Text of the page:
Monday 22 July 2013

Theatre Review: Alice in Wonderland, OUDS Summer Tour, Oxford

‘We’re all mad here.’

In Oxford – birthplace of Lewis Carroll’s Wonderland – at a matinee on the hottest day of the year The Secret Victorianist and the rest of the small audience were clustered into a fenced-in arena in Christ Church Meadows to be transported into the weird and wonderful world of the first Alice novel (1865). Matt Parvin’s hour-long adaptation took some of the most famous moments from the children’s novel – Alice’s growth spurts and shrinking spells, the tea party, the crazed flamingo-wielding game of croquet – and interweaved these with scenes from Alice’s ‘real’ world of familial problems, and the difficulties of growing up. The ensemble, with the exception of Alice (played by watchable but perhaps at times overly infantile Phoebe Hames), took on a vast array of characters, relying on physical theatre with minimal props and costume changes to guide us through the story.

The Secret Victorianist goes to Alice in Wonderland
The effectiveness, of the script and production, was very uneven. There were some really lovely ideas and good moments – whether using the whole cast to play the Cheshire Cat, allowing him to ‘appear’ and ‘disappear’ and talk as if a ventriloquist’s dummy, or employing two additional actors to give the caterpillar (Richard Hill) extra hands – and the execution of these demonstrated the cohesion and hard work of a fully committed cast. The best scene of the play was undoubtedly the Mad Hatter’s Tea Party, where the staging in the round really worked with the constant switching of places and Johnny Purkiss (as the Hatter) and Tom Lambert (the Hare) put in great performances.

Other ideas however were not as well thought-through. Director Josie Mitchell has spoken about her improvisational methods in the rehearsal room and I couldn't help but get the feeling throughout that I was watching Alice being workshopped, rather than performed. Alice obeyed a sign reading ‘eat me’ and became large, hoisted on the shoulders of the other actors, her arms elongated by theirs. We smiled and nodded but asked ‘then what?’ as we hurriedly skipped on to the next episode, the conceit abandoned. While Alice mentions later that she is only 3 inches tall, it is unclear when she was shrunk again and the playwright and director never bothered to return her to her proper size for the play’s conclusion.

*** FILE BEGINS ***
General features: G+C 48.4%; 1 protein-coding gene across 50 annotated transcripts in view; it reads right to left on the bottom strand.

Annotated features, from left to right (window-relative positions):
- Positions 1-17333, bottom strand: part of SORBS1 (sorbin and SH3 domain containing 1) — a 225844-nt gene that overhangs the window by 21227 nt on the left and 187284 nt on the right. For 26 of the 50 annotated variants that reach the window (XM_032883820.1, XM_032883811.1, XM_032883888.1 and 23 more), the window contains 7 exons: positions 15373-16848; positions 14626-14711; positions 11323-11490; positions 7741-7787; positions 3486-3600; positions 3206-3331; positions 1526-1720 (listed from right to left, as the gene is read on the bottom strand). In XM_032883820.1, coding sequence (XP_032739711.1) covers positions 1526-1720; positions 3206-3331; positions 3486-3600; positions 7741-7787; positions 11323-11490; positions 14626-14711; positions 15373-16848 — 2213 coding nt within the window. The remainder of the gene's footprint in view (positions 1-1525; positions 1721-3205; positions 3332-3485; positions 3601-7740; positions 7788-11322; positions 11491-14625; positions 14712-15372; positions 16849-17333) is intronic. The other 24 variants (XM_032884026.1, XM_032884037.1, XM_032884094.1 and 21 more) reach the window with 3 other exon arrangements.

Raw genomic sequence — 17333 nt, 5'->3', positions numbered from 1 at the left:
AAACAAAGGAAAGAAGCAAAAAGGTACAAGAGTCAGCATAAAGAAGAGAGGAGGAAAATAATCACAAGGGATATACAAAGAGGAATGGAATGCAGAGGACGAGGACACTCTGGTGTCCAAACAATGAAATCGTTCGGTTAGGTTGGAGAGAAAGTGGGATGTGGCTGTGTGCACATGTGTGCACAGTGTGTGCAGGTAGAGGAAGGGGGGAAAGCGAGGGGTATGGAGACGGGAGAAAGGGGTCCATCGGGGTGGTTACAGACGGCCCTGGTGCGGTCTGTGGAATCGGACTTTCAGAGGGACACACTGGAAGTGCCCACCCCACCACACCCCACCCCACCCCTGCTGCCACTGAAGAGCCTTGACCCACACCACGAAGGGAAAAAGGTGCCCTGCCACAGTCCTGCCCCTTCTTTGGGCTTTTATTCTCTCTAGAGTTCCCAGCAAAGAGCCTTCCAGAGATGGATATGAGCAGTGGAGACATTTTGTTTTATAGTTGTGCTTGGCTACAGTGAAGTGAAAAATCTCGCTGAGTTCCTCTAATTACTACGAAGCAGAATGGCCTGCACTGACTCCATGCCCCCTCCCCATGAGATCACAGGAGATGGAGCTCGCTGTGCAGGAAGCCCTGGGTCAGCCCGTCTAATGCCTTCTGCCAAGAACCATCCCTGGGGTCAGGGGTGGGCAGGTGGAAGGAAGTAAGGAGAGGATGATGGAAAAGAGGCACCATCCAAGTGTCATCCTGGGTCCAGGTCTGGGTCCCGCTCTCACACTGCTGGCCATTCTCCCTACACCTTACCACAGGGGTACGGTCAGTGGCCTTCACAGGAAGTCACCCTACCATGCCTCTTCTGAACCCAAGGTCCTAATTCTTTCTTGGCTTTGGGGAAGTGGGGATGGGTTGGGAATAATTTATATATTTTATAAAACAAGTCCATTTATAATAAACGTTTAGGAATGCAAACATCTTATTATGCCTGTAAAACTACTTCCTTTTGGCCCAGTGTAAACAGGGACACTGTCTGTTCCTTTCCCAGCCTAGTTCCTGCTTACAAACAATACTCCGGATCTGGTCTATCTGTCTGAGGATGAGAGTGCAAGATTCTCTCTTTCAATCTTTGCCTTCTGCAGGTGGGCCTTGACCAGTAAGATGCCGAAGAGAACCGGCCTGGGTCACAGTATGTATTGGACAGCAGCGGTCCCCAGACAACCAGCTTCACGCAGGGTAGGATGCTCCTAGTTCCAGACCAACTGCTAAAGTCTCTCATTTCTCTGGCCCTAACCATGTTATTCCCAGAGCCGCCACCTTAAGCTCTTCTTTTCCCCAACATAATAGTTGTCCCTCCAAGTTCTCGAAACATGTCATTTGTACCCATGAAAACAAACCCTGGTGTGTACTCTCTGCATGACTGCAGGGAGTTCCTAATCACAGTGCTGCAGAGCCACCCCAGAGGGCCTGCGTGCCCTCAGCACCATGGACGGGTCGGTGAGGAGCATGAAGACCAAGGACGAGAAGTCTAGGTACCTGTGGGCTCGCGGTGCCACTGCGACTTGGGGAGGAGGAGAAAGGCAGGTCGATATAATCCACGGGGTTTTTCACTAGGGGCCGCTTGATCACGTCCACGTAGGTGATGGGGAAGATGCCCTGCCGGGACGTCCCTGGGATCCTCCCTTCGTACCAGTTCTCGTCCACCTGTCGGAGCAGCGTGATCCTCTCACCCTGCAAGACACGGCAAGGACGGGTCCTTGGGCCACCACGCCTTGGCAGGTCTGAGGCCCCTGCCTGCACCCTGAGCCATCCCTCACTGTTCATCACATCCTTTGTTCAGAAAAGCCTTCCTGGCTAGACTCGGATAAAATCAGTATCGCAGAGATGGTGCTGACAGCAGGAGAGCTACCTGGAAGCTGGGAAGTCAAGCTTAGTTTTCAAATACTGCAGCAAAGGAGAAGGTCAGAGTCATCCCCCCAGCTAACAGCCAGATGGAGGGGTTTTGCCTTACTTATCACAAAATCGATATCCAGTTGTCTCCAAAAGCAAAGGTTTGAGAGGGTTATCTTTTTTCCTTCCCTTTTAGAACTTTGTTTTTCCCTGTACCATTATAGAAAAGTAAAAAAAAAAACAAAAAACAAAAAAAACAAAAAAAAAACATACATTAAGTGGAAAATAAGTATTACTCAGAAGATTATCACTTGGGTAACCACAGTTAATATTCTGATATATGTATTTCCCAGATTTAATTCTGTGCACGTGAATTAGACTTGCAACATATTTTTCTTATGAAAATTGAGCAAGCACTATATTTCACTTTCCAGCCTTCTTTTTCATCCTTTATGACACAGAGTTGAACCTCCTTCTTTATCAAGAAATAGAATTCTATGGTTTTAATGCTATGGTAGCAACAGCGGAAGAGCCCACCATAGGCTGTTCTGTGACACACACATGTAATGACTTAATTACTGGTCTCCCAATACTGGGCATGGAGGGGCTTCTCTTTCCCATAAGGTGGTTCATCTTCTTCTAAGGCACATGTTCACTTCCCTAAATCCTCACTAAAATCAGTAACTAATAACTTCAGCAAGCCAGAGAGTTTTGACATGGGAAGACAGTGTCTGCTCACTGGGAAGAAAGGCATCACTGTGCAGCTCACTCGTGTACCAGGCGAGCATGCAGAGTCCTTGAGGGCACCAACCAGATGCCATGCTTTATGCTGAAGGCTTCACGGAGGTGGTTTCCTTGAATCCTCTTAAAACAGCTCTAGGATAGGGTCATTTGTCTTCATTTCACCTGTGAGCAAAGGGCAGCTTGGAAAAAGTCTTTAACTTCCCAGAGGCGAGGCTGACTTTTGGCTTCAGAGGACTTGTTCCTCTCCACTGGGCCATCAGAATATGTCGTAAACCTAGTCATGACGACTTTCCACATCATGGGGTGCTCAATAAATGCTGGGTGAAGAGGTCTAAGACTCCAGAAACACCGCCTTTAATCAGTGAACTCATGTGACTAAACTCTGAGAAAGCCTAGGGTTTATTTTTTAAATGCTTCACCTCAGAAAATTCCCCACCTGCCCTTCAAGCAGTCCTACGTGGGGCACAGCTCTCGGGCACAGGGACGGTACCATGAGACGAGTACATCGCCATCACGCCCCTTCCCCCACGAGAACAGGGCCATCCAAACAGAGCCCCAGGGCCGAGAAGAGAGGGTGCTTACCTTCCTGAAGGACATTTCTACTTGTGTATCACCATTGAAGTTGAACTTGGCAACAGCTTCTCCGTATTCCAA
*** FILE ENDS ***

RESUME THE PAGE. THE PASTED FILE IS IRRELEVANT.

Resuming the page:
Flyer for Alice in Wonderland
On a language level there were also disappointments. Parvin’s text was simply at its best when it quoted verbatim from Carroll and the innovative external narrative was confused and unclear as a plot, and clunky in its expression. There were just too many ideas in the melting pot – political speechifying, social commentary on the conditions faced by child factory workers, medical intrusion as Alice approached puberty, and bizarre relationships between the heroine and her uncle and father. One might have been interesting, but as it was the audience sighed with relief each time we returned to caucus races and the odd beheading.

While the play captured the mad-cap spirit of the novel, and the intimacy of the setting had some benefits (making us feel trapped in a strange world and allowing the cast to appear from all directions and play with surprising sound effects), what was lost was the sense of adventure and discovery which a more visually stimulating production might have provided. While the production is continuing its run in London and Edinburgh, much more could have been made of the Oxford connection and glorious outdoor setting and, when extra costume was donned on top of the ubiquitous white tops and leggings, this seemed to help the actors with characterisation no end.

All in all this was a production of a nineteenth-century classic which left the audience debating the desirability of modern theatrical conventions. Nice ideas and an enthusiastic cast, but ultimately it is the continued appeal of Carroll’s story, however mutilated, which saves the play. 

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Alice in Wonderland Production Website: Link

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